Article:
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Types of Motion

Students will distinguish between and/or interpret the types of motion.

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Using Logical Reasoning to Prove Conjectures About Quadrilaterals

Given conjectures about quadrilaterals, the student will use deductive reasoning and counterexamples to prove or disprove the conjectures.

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3.02 Average Speed and Average Velocity

In this video, we explore the difference between speed and velocity, and their relationship to distance and displacement.

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3.03 Kinematic Equations in One Dimension

In this video, we introduce the three primary kinematics equations and apply them to one-dimensional problems. The term "acceleration" is also introduced.

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3.04 Kinematic Equations Graphical Analysis

In this video, we analyze hypothetical experiments by graphing position, velocity, and acceleration versus time, qualitatively.

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3.05 Kinematic Equations in Two Dimensions

In this video, we apply the three primary kinematic equations to projectile motion problems.

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3.06 Relative Motion

In this video, the inherent (classical) relativity of velocity measurements is explored, qualitatively and quantitatively, in both one and two dimensions.

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3.01 Distance and Displacement

In this video, we explore the difference between distance traveled (an example of a scalar) and displacement (an example of a vector), and we review some basic vector math.

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Newton's Law of Inertia

This resource provides instructional resources for Newton's First Law, the law of inertia.

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Newton's Law of Action-Reaction

This resource is to support TEKS (8)(6)(C), specifically the Newton's third law or the law of action-reaction.

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Wave Behavior: Doppler Effect

Given diagrams, scenarios, or illustrations, students will identify the characteristics of the Doppler effect.

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Waves: Practical Applications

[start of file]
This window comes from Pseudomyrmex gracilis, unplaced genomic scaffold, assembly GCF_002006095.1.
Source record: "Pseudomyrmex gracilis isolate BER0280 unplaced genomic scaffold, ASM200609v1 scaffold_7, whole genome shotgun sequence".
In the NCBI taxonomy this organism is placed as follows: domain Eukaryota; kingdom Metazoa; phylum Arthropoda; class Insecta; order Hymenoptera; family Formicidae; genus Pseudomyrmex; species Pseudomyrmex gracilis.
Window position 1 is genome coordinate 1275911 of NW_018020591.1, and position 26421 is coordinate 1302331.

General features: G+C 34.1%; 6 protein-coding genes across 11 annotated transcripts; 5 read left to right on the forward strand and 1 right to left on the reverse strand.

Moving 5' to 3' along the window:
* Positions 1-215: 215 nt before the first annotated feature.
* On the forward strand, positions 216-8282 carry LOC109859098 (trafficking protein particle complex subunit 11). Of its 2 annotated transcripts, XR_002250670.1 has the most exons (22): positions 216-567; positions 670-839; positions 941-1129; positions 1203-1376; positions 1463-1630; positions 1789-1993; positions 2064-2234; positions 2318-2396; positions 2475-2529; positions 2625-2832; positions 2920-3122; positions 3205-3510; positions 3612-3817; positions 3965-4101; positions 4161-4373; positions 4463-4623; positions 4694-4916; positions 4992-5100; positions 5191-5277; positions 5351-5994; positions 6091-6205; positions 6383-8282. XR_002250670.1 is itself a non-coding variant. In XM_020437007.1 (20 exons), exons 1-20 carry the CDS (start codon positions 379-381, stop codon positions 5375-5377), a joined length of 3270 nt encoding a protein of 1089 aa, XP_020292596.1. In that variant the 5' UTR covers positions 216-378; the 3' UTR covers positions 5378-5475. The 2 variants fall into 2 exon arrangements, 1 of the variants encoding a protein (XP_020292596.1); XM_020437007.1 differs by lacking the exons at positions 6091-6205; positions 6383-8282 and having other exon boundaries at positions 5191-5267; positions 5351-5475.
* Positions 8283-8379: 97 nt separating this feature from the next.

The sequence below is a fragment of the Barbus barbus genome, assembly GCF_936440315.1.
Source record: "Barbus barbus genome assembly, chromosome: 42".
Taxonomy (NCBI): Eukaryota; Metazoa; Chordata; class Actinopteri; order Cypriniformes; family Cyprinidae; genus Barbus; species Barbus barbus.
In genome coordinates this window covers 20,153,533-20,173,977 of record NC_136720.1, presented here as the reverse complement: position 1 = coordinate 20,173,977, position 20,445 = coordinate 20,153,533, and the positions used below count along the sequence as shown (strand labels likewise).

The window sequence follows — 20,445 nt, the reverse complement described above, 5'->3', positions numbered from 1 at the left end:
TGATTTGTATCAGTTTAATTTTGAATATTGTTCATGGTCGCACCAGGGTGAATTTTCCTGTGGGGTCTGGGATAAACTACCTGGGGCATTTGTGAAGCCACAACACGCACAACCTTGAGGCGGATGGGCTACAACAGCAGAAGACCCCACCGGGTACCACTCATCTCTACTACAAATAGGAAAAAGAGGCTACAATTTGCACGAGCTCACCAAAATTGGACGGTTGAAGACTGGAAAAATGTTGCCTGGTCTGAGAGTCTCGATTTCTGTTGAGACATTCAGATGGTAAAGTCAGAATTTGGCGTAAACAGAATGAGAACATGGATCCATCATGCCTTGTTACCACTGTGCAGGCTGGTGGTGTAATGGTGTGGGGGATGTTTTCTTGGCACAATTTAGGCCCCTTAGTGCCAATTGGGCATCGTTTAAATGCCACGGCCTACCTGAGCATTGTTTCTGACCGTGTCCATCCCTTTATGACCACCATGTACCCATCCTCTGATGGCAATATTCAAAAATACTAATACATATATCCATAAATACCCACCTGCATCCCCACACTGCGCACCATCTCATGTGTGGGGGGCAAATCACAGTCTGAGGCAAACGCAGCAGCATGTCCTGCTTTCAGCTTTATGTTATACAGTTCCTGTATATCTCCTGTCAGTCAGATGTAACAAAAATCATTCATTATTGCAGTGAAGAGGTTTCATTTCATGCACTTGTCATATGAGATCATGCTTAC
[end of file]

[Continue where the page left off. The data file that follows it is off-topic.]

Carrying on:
Given diagrams, scenarios, illustrations, or descriptions, students will identify uses of waves in medical and industrial applications.

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Newton's Three Laws of Motion

This resource provides alternate or additional learning opportunities for students learning the three Newton's Laws of Motion. It includes a collection of interactive materilas, videos, and other digital media. Physics TEKS, (4)(D)

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Using Logical Reasoning to Prove Conjectures about Circles

Given conjectures about circles, the student will use deductive reasoning and counterexamples to prove or disprove the conjectures.

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Generalizing Geometric Properties of Ratios in Similar Figures

Students will investigate patterns to make conjectures about geometric relationships and apply the definition of similarity, in terms of a dilation, to identify similar figures and their proportional sides and congruent corresponding angles.

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Determining Area: Sectors of Circles

Students will use proportional reasoning to develop formulas to determine the area of sectors of circles. Students will then solve problems involving the area of sectors of circles.

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Making Conjectures About Circles and Segments

Given examples of circles and the lines that intersect them, the student will use explorations and concrete models to formulate and test conjectures about the properties and relationships among the resulting segments.

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Determining Area: Regular Polygons and Circles

The student will apply the formula for the area of regular polygons to solve problems.

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Making Conjectures About Circles and Angles

Given examples of circles and the lines that intersect them, the student will use explorations and concrete models to formulate and test conjectures about the properties of and relationships among the resulting angles.

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Solving Problems With Similar Figures

Given problem situations involving similar figures, the student will use ratios to solve the problems.